EBRD is a bit more optimistic about our growth prospects
Egypt’s economy to grow 4.5% in FY2021-2022, says EBRD in June update: The European Bank for Reconstruction and Development (EBRD) sees economic growth in Egypt slowing down to 2.5% in the state’s ongoing fiscal year, which ends on 1 July, before recovering to 4.5% in FY2021-2022, the bank said in its latest Regional Economic Prospects report. The EBRD’s FY2020-2021 forecast is slightly lower than the 2.8% the Finance Ministry is penciling in for growth during the fiscal year ending this week, but higher than a recent World Bank forecast.
Growth for the 2021 calendar year, meanwhile, is expected to come in at 4.2%, the EBRD said. The bank then expects the economy to grow at a 5.2% clip in 2022, close to what the country achieved before the pandemic hit last year. Egypt has been one of few economies to post positive growth in 2020, in spite of the pandemic, the EBRD said.
The forecast for the 2021 calendar year is on par with the regional average, which measures growth in the EBRD’s Southern and Eastern Mediterranean (SEMED) regional classification. The 5.2% forecast for 2021, however, is higher than the regional mean.
Telecoms to take the lead, employment to buoy consumption, FDI to inch up: Growth in the coming fiscal year will be driven by a “boom in the telecommunications sector,” the EBRD said, adding that lower unemployment rates throughout other areas of the economy will support consumption. FDI and private investment are also expected to recover from pandemic lows.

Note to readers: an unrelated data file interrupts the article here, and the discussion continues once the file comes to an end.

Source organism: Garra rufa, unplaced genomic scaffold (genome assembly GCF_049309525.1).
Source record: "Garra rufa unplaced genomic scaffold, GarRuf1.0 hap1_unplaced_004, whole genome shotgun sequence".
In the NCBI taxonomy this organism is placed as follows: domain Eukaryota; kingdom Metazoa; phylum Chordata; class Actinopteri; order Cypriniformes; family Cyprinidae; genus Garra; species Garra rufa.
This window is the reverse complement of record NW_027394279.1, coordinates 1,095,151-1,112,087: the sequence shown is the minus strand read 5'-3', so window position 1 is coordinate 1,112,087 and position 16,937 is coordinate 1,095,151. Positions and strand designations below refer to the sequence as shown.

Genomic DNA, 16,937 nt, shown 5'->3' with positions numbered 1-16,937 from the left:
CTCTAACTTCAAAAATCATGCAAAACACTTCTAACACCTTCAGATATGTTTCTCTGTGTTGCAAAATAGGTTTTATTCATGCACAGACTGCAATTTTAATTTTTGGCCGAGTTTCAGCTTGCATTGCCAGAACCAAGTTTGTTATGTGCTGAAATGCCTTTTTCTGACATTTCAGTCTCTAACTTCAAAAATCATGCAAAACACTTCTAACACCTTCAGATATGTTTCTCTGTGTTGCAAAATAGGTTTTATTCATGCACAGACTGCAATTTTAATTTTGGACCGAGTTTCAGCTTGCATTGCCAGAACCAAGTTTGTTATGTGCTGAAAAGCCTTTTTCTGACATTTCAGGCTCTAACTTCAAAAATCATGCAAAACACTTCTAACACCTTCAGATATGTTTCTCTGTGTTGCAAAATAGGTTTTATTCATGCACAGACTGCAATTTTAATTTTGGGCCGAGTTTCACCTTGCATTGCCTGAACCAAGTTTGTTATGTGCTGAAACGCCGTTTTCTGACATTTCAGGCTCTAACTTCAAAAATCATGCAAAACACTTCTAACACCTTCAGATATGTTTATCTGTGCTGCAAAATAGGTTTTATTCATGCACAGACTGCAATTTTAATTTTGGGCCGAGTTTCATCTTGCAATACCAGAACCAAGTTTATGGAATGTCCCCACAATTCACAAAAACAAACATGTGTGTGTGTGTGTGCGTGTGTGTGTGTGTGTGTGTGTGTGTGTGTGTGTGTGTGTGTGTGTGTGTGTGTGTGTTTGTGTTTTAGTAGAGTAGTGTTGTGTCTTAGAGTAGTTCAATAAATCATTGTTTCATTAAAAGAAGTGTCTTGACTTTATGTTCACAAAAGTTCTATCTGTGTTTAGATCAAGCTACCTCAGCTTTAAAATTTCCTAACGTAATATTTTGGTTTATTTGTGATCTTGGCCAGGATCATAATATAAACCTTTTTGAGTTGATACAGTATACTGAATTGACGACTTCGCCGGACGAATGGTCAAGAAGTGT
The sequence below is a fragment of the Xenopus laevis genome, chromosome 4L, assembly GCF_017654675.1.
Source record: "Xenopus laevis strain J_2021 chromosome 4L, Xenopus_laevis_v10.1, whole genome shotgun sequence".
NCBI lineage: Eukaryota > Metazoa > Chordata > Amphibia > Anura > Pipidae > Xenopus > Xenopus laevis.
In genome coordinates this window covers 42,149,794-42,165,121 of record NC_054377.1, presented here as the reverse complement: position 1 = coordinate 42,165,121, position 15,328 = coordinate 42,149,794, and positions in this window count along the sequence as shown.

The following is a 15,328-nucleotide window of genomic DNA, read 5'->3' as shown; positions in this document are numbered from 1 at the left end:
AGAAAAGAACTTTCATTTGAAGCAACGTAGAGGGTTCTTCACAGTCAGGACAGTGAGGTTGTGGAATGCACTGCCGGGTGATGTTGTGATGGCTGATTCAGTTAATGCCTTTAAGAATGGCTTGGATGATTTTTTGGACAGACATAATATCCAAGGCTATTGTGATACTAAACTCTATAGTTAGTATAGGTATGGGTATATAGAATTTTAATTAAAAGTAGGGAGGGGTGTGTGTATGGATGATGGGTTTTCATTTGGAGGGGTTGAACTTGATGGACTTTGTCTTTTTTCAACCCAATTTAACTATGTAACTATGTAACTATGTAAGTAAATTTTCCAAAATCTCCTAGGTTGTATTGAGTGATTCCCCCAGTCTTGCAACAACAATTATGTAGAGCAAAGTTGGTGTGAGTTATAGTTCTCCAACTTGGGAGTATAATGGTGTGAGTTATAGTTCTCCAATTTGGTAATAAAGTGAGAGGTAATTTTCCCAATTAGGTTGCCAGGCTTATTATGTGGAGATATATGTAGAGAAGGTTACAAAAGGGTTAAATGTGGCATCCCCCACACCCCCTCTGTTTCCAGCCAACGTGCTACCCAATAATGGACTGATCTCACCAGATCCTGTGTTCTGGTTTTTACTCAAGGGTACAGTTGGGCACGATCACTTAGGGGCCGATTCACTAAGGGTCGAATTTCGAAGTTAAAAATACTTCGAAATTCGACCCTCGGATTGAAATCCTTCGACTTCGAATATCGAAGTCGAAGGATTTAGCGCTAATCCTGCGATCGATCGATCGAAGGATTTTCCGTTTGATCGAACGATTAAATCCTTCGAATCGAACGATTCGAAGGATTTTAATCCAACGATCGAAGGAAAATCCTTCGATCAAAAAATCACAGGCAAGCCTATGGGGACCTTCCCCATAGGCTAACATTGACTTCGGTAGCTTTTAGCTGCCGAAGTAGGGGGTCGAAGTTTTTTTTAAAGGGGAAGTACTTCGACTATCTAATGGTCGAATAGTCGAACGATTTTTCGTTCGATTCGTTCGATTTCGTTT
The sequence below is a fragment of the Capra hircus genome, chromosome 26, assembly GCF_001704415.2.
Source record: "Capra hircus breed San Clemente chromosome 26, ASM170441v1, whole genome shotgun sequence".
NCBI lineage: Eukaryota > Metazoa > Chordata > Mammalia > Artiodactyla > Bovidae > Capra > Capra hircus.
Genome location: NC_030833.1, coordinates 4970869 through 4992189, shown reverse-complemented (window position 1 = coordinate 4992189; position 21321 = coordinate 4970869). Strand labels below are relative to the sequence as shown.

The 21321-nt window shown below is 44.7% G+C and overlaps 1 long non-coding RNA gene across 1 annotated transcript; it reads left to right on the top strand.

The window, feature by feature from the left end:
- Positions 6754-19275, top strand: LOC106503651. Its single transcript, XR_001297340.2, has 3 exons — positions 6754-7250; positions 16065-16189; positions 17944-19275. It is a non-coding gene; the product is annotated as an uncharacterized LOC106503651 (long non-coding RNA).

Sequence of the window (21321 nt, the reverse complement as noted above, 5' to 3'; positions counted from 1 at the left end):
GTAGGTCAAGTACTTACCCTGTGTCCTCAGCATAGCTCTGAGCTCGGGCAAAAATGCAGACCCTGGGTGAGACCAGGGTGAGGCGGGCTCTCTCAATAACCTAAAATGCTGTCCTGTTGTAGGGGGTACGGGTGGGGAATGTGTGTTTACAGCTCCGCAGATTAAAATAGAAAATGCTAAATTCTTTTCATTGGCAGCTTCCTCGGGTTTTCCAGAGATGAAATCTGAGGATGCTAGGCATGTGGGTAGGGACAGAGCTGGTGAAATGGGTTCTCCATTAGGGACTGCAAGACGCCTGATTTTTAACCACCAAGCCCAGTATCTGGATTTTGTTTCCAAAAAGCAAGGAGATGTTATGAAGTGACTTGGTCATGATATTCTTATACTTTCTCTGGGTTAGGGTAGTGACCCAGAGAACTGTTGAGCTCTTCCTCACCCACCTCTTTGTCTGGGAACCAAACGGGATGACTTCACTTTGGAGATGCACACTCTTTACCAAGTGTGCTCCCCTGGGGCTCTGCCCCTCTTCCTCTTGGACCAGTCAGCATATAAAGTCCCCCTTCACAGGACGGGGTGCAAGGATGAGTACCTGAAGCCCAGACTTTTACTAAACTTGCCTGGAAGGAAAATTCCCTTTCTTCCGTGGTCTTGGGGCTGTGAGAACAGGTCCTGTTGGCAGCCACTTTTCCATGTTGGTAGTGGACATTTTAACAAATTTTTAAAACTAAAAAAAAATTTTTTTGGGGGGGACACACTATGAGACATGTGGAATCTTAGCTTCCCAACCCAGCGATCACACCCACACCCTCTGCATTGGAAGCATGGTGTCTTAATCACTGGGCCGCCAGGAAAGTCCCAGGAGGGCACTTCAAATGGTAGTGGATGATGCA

Threats to the outlook: A slow vaccination rate, weak recovery prospects for tourism as the sector faces potential global headwinds, and the “slowing momentum of major projects implemented in different parts of the country” were cited as key risks to the growth outlook.
Better prospects for emerging markets: The EBRD raised to 4.2% its 2021 forecast for growth in the SEMED region — which spans developing countries in the southern and eastern Mediterranean, emerging Europe, and central Asia, up from an earlier forecast of 3.6% the bank made in September.
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